DOWNTOWN BROOKLYN — More than two dozen people — including an aspiring drug counselor and a courthouse clerk — were indicted Thursday as part of a $1.5 million-per-year heroin dealing business run by a family out of their South Williamsburg apartment, authorities said.
The ringleader along with his relatives and cohorts sold as many as 25,000 bags of heroin every month at $10 per bag, with stashes frequently hidden in bright green Apple Jacks cereal boxes, the Brooklyn District Attorney's office said.
In some cases, the heroin was so strong that it led to users' throats closing up and caused them to break out in hives, a reaction that at least one of the dealers found hilarious.
Josie "Fresh" Tavera, 25, was charged for heading up the ring out of his apartment at 778 Driggs Ave., an operation supported by his brother, sister, cousins and mother, the DA's office said.
Drugs sales started at least as early as 2014 and drew in about $1.5 million per year, based on the street value of the heroin, District Attorney Ken Thompson said at a press conference Thursday.
In a months-long investigation involving wiretaps and video surveillance, detectives found that Tavera and his colleagues made nearly a dozen sales in South Williamsburg and several more in Bed-Stuy, Ridgewood, Long Island City and Staten Island.
READ: 778 Driggs Avenue was also the site of a famous Frank Serpico drug bust in the '70s.
Major distributors of Tavera's drugs included a Manhattan courthouse clerk who used official work phones to arrange deals and an aspiring substance-abuse counselor, the DA's office added.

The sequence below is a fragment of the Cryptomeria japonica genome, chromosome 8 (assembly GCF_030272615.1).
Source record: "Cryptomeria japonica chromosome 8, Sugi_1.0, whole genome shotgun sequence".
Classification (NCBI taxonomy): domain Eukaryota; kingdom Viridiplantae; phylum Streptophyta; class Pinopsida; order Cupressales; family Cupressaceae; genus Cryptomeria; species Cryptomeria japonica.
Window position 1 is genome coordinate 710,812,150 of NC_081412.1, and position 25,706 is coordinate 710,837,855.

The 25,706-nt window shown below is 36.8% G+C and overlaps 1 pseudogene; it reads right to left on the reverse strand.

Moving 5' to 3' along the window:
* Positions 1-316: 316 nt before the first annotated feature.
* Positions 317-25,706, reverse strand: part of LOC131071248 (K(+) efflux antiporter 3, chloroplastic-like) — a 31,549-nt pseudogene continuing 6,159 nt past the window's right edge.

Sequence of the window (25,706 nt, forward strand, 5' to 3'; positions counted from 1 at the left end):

The clerk, Jason Collazo, 36, of Staten Island, worked to supervise people in Manhattan performing community service and used work phones to make deals, while Michael Mineo, 37 also of Staten Island, had a job application pending to counsel drug addicts in the state.
Collazo and Mineo were charged Thursday for selling heroin, and investigations are ongoing to see if they sold to any clients or supervisees.
One strain of the heroin they dealt, called "Scorpion," was particularly dangerous, resulting in constricted throats, swelling lips, hives and shock for its users, the DA said. The dealers jokingly described the effects as a "scorpion's bite," according to a recording of a phone conversation between Collazo and Mineo obtained by the DA.
In one part of the recording, Mineo tells Collazo that one man's face swelled up and broke out in hives from "head to toe" after using the drug.
"I couldn’t stop laughing at him, bro," Mineo said to Collazo, according to the recording.
It's unclear how many people used the particular strain, officials said.
Tavera's home on Driggs Avenue — a building run by the nonprofit Los Sures as low-income housing — acted as the distribution center for the heroin, with brands like "Knockout," "Power Hour," "Gucci" and "Killing Time," the DA's office said.
His sister, Sheila Taveras, 26, bagged and transported the heroin, while his brother Jose "Champ" Taveras, 26, cousin Gustavo Taveras, 27, and cousin Christian "Handsome" Rodriguez, 24, all helped supply the drug, the DA said.
Additionally, Tavera's his mother, Haydee Cordero, 46, laundered the money through a Chase Bank at 225 Havermeyer St., the DA's office said. She was also recorded making deals in code, using words like "bundles" to describe the drug, Thompson said.
Detectives started the investigation after a tip-off from a confidential informant in 2014, Thompson said.
More than 40 people total were arrested for drug sales and possession over the course of the investigation.
A total of 25 people will be indicted this week on 368 counts, including second-degree conspiracy, criminal sale of a controlled substance and money laundering. They face up to 25 years in prison for some charges.
It's unclear where the heroin was coming from, but some 90 percent of the drug in New York City is imported from South America, with Mexican drug cartels transporting it from Colombia, officials said.
Investigators did not directly tie any deaths to sales from this ring, Thompson said, but the goal is to lock dealers up before that can occur.
“There’s a growing heroin epidemic in New York and other parts of the country that’s taking the lives of many of our young people hooked on this deadly and highly-addictive drug," Thompson said in a statement. "We must deal with this quiet drug plague by going after those who peddle this poison in our communities."